Gwyneth Paltrow Supports Other Actresses Following In Goop's Footsteps & It's A Positive Thing For All Women
In the years since the launch of Gwyneth Paltrow's Goop, it's been made abundantly clear that the site is not for everyone. But regardless of what you think about it, it can't be denied that the actress is just doing her — whether that means promoting vaginal steaming or selling an outfit that'll set you back a couple thousand dollars. And, thankfully, Paltrow knows that there's room for every other actress-turned-lifestyle mogul out there, so they can share their own voices, too. Asked by moderator Katie Couric about the websites and brands that have been popping up from other celebrities at the Fast Company Innovation Festival on Tuesday, Paltrow says, "We're living in such an exciting time where women feel that they have the capability and the permission to expand and to go into different areas, and I think it's terrific."
Couric specifically brings up Reese Witherspoon's Draper James, Jessica Alba's The Honest Company, and Blake Lively's now defunct site Preserve. Paltrow explains that she knows many of the women who have started their own projects personally. "I talk to those girls all the time. Jessica and Reese are my friends — Reese is an old good friend of mine. And when Lena Dunham and Jenni Konner started their newsletter I talked to them all the time. I'm their Lisa Gersh. A much dumber version."
Gersh is the CEO of Goop — the business side of the company, while Paltrow runs creative — who was also a part of the Fast Company conversation. It's hard to hear the 41-year-old talk about being someone's Lisa Gersh without associating it with the label of pretentiousness that has been, repeatedly, used in regard to Paltrow. Why make a point to label yourself as a mentor, as someone higher up? But hearing her talk, it's clear that she isn't consciously trying to put herself on a different level. Which makes me, in turn, think that when she sells a $600 skirt or tells hard to relate to stories about traveling to Italy and asking locals for restaurant advice, she isn't flaunting her wealth or trying to shove her lifestyle down anyone's throat. She's just doing what she loves and what she knows; it just tends to come off as a lack of self-awareness, because, hey lady, not all of us have been to Europe.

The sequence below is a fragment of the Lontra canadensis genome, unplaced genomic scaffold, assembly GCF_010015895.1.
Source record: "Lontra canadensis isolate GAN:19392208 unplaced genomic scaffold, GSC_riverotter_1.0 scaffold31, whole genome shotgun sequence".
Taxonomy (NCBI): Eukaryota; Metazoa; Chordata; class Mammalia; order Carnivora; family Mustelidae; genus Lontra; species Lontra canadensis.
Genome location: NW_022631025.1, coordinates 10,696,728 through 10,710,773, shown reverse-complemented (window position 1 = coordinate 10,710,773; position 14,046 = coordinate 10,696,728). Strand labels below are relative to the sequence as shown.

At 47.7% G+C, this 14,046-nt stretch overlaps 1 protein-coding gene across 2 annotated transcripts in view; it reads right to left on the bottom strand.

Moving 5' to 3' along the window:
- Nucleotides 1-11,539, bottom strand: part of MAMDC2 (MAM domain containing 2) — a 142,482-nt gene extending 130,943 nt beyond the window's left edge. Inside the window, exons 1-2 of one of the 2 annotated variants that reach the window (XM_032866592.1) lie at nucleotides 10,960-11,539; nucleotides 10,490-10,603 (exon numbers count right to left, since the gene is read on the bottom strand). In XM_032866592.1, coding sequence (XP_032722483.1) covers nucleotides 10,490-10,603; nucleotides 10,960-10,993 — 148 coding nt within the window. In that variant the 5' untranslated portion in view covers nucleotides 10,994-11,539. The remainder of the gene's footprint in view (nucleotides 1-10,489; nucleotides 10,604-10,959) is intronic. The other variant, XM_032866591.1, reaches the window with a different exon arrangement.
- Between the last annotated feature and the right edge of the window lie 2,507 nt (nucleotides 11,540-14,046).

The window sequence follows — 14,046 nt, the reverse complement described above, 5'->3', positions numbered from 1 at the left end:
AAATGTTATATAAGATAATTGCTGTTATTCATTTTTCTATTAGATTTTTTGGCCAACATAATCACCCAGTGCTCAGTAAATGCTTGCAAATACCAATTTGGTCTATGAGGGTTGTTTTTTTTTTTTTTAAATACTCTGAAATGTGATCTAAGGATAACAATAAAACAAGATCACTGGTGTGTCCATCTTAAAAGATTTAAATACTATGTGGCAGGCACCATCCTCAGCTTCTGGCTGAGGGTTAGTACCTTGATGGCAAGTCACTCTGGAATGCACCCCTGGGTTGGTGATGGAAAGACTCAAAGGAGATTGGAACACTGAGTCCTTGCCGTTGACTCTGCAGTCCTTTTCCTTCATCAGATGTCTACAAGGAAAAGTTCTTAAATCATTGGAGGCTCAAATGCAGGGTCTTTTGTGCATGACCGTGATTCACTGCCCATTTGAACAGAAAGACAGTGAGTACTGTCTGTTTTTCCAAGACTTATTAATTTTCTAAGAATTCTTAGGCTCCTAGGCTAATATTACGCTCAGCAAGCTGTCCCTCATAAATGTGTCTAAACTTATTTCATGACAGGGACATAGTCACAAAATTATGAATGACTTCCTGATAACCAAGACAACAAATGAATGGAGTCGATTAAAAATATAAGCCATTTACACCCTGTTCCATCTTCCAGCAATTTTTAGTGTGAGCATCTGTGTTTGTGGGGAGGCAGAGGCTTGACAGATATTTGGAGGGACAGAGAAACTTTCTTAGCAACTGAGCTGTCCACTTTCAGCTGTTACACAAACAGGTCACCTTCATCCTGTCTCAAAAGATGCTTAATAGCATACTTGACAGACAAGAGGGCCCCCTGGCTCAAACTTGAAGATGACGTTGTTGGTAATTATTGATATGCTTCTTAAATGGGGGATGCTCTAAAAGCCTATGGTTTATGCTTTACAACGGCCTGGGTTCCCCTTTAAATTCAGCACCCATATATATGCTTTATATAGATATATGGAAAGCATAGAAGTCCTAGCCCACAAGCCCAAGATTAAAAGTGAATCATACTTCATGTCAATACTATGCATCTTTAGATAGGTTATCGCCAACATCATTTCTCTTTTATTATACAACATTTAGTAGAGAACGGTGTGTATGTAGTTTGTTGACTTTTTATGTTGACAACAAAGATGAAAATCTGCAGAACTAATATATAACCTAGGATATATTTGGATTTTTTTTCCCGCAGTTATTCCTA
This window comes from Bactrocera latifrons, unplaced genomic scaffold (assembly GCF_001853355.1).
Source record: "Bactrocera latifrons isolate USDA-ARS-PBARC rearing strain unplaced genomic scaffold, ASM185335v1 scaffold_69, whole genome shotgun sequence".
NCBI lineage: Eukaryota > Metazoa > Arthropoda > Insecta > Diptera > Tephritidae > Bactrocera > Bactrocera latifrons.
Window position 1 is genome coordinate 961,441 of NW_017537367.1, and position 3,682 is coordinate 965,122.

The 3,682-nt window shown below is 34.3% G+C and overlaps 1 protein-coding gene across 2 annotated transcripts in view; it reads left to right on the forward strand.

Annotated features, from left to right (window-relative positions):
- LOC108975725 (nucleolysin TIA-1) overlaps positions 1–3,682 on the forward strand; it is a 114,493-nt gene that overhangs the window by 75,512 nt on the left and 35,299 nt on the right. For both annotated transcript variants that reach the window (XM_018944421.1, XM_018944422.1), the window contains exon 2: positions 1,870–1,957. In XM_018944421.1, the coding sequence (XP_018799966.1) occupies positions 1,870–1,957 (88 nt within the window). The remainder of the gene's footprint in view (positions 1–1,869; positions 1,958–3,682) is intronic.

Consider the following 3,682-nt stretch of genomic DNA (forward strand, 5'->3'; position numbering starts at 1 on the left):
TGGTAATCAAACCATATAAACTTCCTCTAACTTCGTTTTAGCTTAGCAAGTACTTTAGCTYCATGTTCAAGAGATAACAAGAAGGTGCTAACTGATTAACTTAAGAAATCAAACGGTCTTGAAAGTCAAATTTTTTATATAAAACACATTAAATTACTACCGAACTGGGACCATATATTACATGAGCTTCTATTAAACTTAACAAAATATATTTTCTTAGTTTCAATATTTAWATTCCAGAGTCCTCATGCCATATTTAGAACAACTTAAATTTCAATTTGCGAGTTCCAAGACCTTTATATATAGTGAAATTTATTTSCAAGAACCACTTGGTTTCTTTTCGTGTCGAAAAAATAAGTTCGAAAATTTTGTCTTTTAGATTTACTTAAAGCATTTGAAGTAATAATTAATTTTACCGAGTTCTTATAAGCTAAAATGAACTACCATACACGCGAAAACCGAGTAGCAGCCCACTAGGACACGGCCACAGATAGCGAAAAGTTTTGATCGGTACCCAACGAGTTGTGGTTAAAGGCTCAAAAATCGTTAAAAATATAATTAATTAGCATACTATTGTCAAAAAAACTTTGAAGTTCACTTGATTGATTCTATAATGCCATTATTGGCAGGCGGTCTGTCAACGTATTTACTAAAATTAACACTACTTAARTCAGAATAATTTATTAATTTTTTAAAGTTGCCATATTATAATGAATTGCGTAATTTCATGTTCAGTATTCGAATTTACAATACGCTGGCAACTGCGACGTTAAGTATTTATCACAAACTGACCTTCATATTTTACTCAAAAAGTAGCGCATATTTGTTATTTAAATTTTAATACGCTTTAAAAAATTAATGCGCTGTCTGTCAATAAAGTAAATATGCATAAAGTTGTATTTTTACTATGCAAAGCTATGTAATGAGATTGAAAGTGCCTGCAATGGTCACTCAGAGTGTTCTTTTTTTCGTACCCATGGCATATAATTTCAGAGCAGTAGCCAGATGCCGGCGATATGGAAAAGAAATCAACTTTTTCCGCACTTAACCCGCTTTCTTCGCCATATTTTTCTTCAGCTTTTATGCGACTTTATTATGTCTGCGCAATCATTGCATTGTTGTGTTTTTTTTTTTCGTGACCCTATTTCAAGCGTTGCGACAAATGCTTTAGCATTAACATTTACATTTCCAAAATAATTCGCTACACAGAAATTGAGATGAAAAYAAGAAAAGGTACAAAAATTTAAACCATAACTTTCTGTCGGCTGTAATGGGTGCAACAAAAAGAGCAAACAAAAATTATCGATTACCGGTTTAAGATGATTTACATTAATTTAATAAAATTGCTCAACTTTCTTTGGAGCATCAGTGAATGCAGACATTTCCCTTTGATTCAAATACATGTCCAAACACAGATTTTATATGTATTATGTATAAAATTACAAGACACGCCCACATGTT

This is why it's great that she is so supportive of others sharing their ideas and stories. While hers aren't for everyone, someone else's may be.
And the fact that she's supportive of women in particular does show a lot of awareness of how in 2015 opportunities are changing for women in a positive way. "It's wonderful to see women feeling entrepreneurial and bullish about what they can bring to the market and to the culture, and I think it's just great," she says.
This is not the first time that Paltrow has spoken out about the comparisons between Goop and the brands of other celebrity women. In a June 2015 interview with Time , she said, "I wonder if George Clooney would be asked about Puff Daddy's ancillary liquor line. I'm fascinated how the media in particular are so confounded by entrepreneurial women doing something outside the box."
Asked on Tuesday if she worries about the competition, Paltrow's words are in line with her previous statement:
Paltrow has lived a privileged life and her celebrity has no doubt helped her find massive success with her website, so it only makes sense that she would support other women doing the same. And I would hope this has a trickle down effect. That not only are famous women being supported to make moves, but that other "regular" women will see this and feel the influence themselves. Maybe I won't be buying a $500 sweater or "eating for my dosha" any time soon, but I can appreciate seeing women starting businesses and expressing their passions by taking on multiple careers at once. Goop isn't for me, but that idea is something I can get behind.